Create Virtual Office Hours: Make yourself available to students using tools such as email, Zoom, or Google Meet. Be sure to communicate your schedule and expectations about office hours (for example, must students schedule ahead of time, and if so, is there a shared document where students can sign up?).

  • Zoom is a video-conferencing platform that allows instructors to capture their screen and engage in live interactions with up to 300 students using audio, video, and text-based chat features that can be recorded and shared. Follow these instructions to record and share a lecture.
  • Start a Google Hangouts Meet and send students an invitation link

Provide Access to Support: Be aware that students may experience technology or connectivity challenges. Let them know they can seek help from the UF Computing Help Desk.

Step 2: Create a Plan

Flexibility is key when moving your course online quickly. Focus on your course goals and try to minimize the use of new tools.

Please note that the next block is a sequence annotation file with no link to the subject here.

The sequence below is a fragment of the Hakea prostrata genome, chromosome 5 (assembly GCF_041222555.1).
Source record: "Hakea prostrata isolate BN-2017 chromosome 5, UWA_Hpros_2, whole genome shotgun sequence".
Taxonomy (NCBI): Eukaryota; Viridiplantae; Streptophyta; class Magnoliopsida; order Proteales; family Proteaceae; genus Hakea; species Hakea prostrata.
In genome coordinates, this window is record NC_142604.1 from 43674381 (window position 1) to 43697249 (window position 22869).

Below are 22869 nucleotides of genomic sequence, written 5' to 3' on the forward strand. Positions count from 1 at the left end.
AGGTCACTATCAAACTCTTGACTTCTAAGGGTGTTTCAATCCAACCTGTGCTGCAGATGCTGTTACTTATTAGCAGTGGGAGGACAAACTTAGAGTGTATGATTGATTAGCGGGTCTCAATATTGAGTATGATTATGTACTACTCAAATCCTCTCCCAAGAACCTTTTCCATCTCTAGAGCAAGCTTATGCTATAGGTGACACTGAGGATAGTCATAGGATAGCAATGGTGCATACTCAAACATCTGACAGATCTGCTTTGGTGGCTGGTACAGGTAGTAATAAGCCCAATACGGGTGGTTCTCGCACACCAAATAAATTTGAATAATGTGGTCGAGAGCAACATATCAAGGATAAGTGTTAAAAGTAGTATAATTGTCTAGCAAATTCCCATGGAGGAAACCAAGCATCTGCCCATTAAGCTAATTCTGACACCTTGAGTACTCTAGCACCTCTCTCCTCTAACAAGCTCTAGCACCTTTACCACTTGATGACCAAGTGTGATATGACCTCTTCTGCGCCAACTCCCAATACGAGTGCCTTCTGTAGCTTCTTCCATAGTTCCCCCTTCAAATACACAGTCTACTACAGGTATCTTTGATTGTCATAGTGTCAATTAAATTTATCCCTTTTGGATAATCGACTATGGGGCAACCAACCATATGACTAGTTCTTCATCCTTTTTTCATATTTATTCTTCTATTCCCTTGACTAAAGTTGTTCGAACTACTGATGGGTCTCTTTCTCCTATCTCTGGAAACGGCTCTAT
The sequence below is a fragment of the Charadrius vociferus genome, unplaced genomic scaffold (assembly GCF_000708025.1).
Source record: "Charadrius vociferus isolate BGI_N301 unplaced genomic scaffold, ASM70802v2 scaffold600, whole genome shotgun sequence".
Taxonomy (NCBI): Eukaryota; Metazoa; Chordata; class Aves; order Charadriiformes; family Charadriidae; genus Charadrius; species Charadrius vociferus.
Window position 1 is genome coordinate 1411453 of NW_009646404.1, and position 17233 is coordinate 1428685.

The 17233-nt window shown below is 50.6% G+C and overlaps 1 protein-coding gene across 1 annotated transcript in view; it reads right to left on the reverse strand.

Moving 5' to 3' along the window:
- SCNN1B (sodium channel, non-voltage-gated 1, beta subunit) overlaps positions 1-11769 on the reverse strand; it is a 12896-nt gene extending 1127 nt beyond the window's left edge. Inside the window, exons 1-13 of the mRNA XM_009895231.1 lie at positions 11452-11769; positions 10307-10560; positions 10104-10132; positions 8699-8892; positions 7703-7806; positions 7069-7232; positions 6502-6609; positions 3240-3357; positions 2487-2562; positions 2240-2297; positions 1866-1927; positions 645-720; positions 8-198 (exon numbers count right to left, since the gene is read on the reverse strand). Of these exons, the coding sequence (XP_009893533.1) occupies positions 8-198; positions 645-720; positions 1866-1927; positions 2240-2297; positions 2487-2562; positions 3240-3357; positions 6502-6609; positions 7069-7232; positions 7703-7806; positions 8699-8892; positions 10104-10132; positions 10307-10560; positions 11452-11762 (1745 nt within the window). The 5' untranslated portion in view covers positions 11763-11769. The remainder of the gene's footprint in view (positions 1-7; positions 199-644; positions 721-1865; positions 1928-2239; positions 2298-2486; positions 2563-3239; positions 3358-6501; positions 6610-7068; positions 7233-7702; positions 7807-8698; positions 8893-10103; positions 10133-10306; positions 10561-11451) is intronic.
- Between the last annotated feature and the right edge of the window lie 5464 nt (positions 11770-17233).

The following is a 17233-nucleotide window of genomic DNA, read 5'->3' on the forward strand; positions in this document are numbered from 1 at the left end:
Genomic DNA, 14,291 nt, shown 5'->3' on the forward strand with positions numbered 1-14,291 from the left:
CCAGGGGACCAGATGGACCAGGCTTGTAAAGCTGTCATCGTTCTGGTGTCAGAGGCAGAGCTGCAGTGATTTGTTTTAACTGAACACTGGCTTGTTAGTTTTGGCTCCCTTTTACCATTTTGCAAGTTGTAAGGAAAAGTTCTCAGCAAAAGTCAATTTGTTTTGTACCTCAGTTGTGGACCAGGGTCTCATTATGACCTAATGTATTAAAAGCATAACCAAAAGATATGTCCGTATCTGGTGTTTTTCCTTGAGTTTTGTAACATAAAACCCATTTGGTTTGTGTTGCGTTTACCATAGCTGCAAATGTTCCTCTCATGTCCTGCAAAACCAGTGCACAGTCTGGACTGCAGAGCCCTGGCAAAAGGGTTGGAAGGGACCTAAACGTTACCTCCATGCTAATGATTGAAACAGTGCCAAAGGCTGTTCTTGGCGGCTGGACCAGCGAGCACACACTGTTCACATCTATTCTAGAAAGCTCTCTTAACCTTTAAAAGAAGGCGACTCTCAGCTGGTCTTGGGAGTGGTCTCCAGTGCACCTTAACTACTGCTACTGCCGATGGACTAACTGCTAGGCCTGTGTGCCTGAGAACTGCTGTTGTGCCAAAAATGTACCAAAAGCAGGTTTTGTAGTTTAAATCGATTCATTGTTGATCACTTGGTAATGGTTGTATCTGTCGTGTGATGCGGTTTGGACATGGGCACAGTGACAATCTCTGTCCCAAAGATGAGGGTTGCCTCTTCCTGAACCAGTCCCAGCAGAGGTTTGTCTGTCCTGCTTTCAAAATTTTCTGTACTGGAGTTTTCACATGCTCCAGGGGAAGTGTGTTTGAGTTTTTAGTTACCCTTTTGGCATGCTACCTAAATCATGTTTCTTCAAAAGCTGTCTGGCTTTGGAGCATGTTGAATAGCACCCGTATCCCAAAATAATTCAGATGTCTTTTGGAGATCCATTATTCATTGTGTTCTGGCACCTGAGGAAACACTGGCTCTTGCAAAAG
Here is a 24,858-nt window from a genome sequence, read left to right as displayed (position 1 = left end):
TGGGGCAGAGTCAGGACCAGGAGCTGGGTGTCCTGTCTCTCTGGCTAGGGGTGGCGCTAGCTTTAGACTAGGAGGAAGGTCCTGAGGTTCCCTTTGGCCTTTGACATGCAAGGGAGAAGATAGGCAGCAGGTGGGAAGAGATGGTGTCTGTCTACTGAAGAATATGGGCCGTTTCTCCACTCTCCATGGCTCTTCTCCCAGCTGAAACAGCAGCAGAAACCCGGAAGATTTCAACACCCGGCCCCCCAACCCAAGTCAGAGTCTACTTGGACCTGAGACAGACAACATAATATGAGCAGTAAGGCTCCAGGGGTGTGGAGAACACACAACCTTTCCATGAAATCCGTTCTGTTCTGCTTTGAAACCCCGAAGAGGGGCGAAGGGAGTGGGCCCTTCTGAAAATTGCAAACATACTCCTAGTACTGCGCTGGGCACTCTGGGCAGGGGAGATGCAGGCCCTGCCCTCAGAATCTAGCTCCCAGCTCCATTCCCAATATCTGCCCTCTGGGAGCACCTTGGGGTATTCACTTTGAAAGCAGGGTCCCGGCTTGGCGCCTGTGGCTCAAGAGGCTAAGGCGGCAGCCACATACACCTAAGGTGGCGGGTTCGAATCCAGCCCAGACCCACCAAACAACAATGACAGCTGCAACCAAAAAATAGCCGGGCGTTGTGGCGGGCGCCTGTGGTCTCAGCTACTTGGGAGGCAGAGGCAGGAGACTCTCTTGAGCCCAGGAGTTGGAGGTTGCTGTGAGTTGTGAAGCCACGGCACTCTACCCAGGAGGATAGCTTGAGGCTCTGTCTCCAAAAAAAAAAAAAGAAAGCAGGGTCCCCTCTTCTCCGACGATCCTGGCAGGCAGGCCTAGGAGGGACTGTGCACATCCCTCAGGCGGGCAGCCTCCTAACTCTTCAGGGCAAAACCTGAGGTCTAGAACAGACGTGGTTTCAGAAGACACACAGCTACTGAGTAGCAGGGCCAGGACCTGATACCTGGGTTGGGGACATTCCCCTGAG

Update Syllabus - Update your syllabus as you create a plan to include details of how the course will change (including changes to assignments, due dates, goals, or class schedule).

  • Evaluate your teaching needs and think about how you will adapt your course content quickly for a different delivery method.
  • Evaluate your technology needs now so you are prepared. Do you and your students have reliable access to the internet when not on campus? Do you and your students have a computer or other device to complete course content?
  • Set reasonable goals for continuing instruction. What can you accomplish? How close to your original syllabus, goals, and schedule can you stay?